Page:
Ph.D. in Mathematics, University of California, Davis, 2005-2009. In her thesis, Deanna developed and analyzed the first strongly polynomial algorithms for Compressed Sensing. After graduating from UC Davis, she went to Stanford University as a postdoc, then became Professor of Mathematics at Claremont McKenna College. Starting from 2017, Deanna has been Professor of Mathematics at UCLA. Deanna won numerous awards for her work, including Sloan Research Fellowship, NSF CARREER Award, IEEE Best Young Author Paper Award, and 2016 IMA Prize in Mathematics and its Applications.
Ph.D. in Statistics, University of Michigan, 2012-2016. Can was co-advised by Professor Elizaveta Levina in the department of Statistics and me. Can's thesis was on the analysis of challenging, sparse complex networks. After graduating from University of Michigan, Can became Professor of Statistics at UC Davis.
Ph.D. in Mathematics, University of Michigan, 2014-2018 (expected). Elizaveta (Liza) is working in random matrix theory. She is studying the invertibility and boundedness of random matrices in the challenging regime, where very little is assumed about the distribution of the entries. Elizaveta is going to UCLA for a postdoctoral position.
Ph.D. in Mathematics, University of Michigan, 2015-2018 (expected). Yan Shuo is working in mathematical data science. He is advancing methods to detect meaningful low-dimensional structures in high-dimensional data. Yan Shuo is going to UC Berkeley for a postdoctoral position.
Ph.D. in Mathematics, University of California, Irvine, 2014-2020 (expected). Jennifer is co-advised with Prof. Hongkai Zhao. She is developing a theory of "random matrices of objects", where objects can be numbers, vectors, images, texts, etc. The motivation comes from data science problems, in which one needs to integrate heterogeneous data from various sources.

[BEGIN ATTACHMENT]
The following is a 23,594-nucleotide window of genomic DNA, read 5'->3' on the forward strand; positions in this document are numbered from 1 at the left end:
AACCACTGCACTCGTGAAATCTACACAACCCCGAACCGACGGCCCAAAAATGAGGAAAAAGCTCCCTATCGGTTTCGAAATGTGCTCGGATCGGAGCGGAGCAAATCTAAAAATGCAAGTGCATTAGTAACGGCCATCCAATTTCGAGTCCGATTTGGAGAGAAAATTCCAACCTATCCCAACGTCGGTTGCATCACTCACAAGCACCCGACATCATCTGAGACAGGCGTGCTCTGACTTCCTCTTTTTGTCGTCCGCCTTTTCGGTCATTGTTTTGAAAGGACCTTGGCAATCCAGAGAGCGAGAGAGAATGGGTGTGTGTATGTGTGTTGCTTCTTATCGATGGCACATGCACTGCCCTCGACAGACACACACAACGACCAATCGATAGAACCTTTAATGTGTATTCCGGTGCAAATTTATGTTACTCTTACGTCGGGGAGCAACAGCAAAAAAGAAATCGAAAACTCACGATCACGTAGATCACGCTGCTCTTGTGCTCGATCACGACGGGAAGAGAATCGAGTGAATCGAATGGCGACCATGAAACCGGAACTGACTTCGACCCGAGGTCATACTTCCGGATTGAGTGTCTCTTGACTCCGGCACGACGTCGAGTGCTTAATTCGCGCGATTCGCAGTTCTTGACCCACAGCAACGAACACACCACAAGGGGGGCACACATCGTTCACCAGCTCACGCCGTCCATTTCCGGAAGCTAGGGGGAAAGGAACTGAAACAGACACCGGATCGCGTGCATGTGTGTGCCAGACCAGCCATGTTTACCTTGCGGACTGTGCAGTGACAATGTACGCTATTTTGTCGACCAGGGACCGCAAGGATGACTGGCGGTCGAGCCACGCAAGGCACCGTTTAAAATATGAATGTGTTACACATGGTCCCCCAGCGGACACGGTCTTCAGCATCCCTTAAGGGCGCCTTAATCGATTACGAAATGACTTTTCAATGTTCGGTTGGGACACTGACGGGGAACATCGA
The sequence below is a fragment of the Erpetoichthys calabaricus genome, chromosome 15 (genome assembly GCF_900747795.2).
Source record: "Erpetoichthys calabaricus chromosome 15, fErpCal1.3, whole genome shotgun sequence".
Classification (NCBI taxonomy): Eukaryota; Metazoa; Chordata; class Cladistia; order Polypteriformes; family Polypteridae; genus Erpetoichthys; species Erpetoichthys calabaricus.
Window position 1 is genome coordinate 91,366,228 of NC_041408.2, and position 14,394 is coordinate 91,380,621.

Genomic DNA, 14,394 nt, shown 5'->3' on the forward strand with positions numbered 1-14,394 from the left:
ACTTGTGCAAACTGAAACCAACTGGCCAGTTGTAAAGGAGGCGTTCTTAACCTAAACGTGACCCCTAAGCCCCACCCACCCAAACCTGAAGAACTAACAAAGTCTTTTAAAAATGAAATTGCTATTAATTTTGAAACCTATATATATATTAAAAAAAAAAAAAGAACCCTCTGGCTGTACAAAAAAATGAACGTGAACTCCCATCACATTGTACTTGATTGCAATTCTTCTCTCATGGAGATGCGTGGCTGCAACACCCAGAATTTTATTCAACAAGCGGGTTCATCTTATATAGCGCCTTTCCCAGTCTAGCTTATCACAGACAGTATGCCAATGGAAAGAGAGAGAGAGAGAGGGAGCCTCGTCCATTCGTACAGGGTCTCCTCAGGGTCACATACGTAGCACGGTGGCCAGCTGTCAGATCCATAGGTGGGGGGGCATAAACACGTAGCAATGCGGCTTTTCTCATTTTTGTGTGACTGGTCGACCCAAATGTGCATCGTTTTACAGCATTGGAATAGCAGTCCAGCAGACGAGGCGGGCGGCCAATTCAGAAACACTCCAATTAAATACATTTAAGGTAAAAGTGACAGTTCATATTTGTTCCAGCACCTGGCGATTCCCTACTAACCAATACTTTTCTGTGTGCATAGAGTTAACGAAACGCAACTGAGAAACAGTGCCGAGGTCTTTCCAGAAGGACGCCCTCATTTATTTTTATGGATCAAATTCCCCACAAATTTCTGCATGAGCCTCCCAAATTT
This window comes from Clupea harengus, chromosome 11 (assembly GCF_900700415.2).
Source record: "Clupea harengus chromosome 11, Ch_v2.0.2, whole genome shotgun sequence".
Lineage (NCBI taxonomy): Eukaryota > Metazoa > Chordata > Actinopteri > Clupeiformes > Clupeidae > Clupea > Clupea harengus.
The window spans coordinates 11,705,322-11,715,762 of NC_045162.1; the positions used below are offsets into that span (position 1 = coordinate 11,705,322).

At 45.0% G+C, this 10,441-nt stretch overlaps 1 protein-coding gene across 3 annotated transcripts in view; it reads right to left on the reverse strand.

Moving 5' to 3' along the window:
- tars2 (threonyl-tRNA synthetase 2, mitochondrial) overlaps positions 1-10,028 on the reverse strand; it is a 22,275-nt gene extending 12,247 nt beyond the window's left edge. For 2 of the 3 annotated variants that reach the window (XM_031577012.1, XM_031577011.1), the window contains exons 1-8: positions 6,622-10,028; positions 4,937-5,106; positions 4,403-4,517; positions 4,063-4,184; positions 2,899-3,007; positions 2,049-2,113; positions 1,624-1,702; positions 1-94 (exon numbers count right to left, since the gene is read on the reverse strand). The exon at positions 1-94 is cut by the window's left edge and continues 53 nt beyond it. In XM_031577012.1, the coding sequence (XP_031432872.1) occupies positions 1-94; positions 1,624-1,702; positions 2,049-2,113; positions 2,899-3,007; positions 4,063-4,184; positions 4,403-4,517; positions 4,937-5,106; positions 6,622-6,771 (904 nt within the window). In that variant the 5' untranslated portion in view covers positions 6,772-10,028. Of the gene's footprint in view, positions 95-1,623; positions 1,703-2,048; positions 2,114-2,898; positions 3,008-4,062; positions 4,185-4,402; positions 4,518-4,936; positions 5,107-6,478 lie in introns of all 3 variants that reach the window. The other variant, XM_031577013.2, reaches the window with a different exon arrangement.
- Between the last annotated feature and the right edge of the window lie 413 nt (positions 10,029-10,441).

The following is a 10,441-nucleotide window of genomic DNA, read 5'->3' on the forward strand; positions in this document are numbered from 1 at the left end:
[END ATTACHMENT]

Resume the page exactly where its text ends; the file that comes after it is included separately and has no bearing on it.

Yaniv was an NSF Postdoctoral Fellow and Hildebrandt Assistant Professor in Mathematics at University of Michigan during 2011-2014. Yaniv and I developed the first tractable algorithms for single-bit Compressed Sensing. We then extended this work to logistic regression and non-linear Lasso. Yaniv is now Professor of Mathematics at University of British Columbia.
Beatrice is a Postdoctoral Assistant Professor at University of Michigan during 2014-2017. She is an expert in convex geometry and geometric functional analysis. Beatrice co-authored a book in this area when she was still a graduate student.
M.S. in Financial Mathematics, University of Michigan, 2006-2009. Yuting worked with me on a few problems geometric functional analysis. After graduating from University of Michigan, she continued to Risk Management Solutions.
M.S. in Applied and Interdisciplinary Mathematics, University of Michigan, 2014-2015. Joe worked with me on non-linear inverse regression. After graduating from UM, he continued to the Statistics Ph.D. program at UC Berkeley.
David was my REU student in the Summer 2011. He studied developed the high-dimensional version of the notion of median. He used the multivariate median to develop robust Principal Component Analysis for data.
Albert from Princeton University and Alex from University of Michigan were my REU students in the Summer 2012, co-advised with Dr. Yaniv Plan and me. We studied signal recovery from non-gaussian single-bit measurements. Our results were published in the journal Linear Algebra and Applications.
Matthew and Xinyan were my REU students in 2014, co-advised by Dr. Yaniv Plan and me. We developed a model for blood sugar levels in individuals with Type 1 Diabetes.